Major Data breach – new Windows malware.

September 28th, 2023 by Stephen Jones Leave a reply »

Usernames and passwords of billions of users have been exposed online after the digital risk protection company DarkBeam left an online database unprotected.

Unfortunately over 3.8 billion user records were accessible to anyone during the period in which the database was exposed. The leaked email addresses and passwords contained on the database actually came from previous data breaches. Ionically DarkBeam had collected this information to alert its customers in regards to future data breaches, though it’s highly likely that this leak will affect non-customers as well.

Any such leak contains usernames and passwords from both reported and unreported data breaches, and there is a chance that your login credentials could be compromised, even though you had never heard of DarkBeam. it’s likely that hackers downloaded it to use in future attacks. For instance, they could use exposed email addresses in targeted phishing attacks. It’s more likely that  cybercriminals with this data will try and use the usernames and passwords at a number of different sites to see if any of the victims reused the same passwords. Password reuse is a big problem and when you use the same password and username for multiple accounts, hackers use stolen credentials to login to your other accounts. Create strong, complex , unique for all of your accounts. 

If that is not bad enough there is also a new open-source Windows malware Exela Stealer uses Discord to send stolen data back to hackers. Besides stealing login credentials, personal data and financial information, the malware can also steal session details from popular apps and online services including social media and gaming platforms. Once downloaded on a computer, Exela’s builder will run when there is a compatible version of Python (version 3.10.0 or 3.11.0) is installed on the machine and  the builder can create a.exe file.

When the malware’s builder batch file inside the Exela setup folder is executed, a Discord webhook URL is required, and when a victim doesn’t provide this URL, an error message is displayed until they do. The Exela Stealer uses this Discord webhook URL to act as a remote server for the hackers who deployed the malware. to send all of a victim’s stolen data back to the hackers.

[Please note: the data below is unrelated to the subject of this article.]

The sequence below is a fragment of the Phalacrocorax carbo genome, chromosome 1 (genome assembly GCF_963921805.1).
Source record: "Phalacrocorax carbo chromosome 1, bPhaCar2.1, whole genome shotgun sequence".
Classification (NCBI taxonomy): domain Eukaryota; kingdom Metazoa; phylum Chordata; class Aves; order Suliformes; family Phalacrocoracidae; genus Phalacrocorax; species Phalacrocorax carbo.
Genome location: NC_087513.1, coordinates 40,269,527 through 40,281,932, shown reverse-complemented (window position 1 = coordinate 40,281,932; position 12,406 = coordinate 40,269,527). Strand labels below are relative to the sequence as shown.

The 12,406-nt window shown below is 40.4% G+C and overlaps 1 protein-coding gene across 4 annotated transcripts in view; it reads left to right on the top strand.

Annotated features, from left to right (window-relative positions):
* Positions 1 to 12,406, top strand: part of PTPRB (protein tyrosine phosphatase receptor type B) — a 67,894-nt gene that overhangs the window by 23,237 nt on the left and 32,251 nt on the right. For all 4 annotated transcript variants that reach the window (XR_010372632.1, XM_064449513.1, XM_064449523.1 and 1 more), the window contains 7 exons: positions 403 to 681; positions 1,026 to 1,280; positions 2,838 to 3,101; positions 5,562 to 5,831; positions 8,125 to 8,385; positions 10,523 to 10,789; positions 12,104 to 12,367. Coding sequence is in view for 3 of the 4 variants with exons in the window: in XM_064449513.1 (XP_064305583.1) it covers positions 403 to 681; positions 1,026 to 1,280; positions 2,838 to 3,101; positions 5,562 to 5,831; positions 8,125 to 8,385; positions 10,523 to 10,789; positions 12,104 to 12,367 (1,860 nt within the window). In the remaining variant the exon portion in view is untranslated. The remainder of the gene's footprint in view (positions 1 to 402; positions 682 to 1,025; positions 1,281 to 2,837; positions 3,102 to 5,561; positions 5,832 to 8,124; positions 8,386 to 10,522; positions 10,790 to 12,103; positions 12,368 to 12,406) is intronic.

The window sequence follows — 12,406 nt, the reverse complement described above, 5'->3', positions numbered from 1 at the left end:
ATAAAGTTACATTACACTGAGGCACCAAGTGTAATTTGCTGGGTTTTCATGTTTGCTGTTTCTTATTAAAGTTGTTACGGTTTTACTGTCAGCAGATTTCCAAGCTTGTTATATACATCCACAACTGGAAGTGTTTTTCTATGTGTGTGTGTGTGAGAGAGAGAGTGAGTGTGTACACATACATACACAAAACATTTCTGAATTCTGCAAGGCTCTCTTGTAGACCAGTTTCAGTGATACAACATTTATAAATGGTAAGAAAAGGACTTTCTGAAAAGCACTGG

After installation on a victim’s PC, Exela Stealer persists by copying itself into a new directory in the local app data folder. It adds a startup entry in Windows Registry so that the malware continues to run even after the infected PC is rebooted.

Exela Stealer then targets any Chromium-based web browsers like Chrome, Edge, Brave, Opera or Vivaldi that are installed on a victim’s computer. Besides credentials, the malware can also steal credit card information, cookies and other browser data while logging keypresses and taking screenshots of the system. Exela Stealer can steal l info from social media platforms including Instagram, X, TikTok and Reddit along with data from both Steam and Roblox.Stolen data is sent back to the hackers behind Exela Stealer who can use it to commit fraud or identity theft.

You risk a bad malware infection should you try to download games or software illegally.. The Exela Stealer is distributed through phishing pages and websites offering free software downloads. However, given the malware’s capabilities, cybercriminals could devise new distribution method so be ever more vigilant about phishing emails, strong passwords, multi factor authentication, ant virus updates etc. Whenever there is  a big data leak like this one, check whether your own credentials are compromised. T Cybernews has its own personal data leak checker, or  use Troy Hunt’s popular HaveIBeenPwned ,or Mozilla’s Firefox Monitor.


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